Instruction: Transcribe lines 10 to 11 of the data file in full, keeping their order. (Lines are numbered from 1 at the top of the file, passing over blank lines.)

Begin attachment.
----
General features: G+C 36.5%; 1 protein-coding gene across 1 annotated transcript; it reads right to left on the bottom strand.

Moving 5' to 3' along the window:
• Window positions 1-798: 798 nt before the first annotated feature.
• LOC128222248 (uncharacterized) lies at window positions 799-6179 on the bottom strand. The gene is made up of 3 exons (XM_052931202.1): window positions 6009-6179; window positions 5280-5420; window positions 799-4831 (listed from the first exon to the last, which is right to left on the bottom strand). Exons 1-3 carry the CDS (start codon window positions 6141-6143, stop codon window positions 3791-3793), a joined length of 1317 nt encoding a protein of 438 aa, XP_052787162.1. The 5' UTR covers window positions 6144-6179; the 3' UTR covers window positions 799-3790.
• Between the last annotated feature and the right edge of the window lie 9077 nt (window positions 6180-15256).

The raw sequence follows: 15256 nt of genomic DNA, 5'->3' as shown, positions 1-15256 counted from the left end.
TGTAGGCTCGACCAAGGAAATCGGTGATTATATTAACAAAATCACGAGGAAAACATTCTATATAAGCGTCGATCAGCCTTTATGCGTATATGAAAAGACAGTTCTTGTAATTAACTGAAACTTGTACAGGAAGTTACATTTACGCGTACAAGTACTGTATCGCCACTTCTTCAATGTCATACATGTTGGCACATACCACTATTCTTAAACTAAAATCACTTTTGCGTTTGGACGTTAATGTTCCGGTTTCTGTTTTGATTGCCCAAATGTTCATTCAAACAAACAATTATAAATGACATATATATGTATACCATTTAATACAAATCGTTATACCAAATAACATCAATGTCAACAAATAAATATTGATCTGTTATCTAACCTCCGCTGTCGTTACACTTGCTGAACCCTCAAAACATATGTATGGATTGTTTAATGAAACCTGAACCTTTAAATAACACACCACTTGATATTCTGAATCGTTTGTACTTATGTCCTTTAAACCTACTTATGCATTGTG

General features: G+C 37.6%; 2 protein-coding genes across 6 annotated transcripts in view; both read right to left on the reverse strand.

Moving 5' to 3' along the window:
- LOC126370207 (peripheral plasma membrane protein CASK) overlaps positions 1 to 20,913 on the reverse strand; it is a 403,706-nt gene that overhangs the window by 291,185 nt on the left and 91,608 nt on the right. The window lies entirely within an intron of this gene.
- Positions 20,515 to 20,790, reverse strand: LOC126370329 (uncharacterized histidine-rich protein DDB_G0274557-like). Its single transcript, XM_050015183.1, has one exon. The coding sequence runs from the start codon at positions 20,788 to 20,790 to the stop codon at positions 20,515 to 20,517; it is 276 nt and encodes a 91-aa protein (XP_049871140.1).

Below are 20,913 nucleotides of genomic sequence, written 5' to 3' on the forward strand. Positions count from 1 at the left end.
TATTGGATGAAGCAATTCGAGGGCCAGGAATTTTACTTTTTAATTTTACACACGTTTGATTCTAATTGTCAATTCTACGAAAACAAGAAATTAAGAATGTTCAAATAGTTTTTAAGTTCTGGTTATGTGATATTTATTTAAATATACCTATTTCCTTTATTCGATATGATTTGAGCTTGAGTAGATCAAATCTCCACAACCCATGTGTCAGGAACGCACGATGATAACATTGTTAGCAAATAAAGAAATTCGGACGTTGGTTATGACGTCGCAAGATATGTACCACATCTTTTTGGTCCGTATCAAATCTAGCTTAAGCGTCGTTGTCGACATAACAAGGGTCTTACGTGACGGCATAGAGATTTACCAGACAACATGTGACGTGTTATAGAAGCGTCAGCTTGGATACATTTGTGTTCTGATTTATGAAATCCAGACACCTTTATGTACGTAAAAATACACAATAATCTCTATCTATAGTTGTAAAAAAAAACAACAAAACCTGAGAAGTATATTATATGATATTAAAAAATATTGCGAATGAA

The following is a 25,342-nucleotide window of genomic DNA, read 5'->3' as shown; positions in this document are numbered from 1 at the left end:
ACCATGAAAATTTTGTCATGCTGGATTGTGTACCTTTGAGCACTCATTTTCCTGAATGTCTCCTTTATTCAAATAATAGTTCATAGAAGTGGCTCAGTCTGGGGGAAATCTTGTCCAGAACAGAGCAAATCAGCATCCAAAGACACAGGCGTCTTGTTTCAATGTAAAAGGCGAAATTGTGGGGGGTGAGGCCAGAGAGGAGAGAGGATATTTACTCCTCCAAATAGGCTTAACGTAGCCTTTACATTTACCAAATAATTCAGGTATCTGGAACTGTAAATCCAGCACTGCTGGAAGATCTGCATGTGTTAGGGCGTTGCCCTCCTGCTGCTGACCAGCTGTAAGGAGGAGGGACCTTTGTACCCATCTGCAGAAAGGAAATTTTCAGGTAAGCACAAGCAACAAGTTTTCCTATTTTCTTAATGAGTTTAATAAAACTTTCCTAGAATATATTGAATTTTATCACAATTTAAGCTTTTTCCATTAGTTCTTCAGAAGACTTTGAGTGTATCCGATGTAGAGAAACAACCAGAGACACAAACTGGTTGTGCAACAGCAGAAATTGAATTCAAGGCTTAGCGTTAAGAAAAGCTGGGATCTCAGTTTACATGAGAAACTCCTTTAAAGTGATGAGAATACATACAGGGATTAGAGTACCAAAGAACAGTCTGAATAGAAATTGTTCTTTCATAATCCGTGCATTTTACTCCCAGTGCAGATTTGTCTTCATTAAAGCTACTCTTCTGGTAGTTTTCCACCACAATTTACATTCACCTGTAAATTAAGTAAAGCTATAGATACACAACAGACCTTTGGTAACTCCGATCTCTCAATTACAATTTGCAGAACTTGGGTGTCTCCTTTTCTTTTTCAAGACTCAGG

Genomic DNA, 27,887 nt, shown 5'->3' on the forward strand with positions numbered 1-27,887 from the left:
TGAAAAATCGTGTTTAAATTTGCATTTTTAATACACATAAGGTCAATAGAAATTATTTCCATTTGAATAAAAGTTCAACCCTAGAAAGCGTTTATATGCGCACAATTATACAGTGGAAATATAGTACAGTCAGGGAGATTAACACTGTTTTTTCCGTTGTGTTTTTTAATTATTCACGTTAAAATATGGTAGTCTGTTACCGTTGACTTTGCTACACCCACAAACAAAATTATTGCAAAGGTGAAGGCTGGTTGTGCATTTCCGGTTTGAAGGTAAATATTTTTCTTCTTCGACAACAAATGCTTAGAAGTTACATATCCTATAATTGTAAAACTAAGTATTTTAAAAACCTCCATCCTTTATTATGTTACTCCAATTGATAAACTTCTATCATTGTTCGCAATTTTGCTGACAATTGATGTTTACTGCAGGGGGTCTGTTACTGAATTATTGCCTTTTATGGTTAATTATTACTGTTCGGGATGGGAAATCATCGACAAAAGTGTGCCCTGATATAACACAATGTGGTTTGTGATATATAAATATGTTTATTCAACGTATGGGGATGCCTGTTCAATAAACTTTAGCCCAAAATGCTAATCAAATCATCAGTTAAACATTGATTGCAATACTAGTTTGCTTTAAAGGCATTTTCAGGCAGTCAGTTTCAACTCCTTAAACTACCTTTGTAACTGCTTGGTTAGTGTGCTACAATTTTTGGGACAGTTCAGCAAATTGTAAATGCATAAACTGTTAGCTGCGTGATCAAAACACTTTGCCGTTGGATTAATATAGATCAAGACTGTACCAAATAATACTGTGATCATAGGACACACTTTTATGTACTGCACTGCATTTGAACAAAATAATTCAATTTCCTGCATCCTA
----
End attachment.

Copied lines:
- LOC126370207 (peripheral plasma membrane protein CASK) overlaps positions 1 to 20,913 on the reverse strand; it is a 403,706-nt gene that overhangs the window by 291,185 nt on the left and 91,608 nt on the right. The window lies entirely within an intron of this gene.
- Positions 20,515 to 20,790, reverse strand: LOC126370329 (uncharacterized histidine-rich protein DDB_G0274557-like). Its single transcript, XM_050015183.1, has one exon. The coding sequence runs from the start codon at positions 20,788 to 20,790 to the stop codon at positions 20,515 to 20,517; it is 276 nt and encodes a 91-aa protein (XP_049871140.1).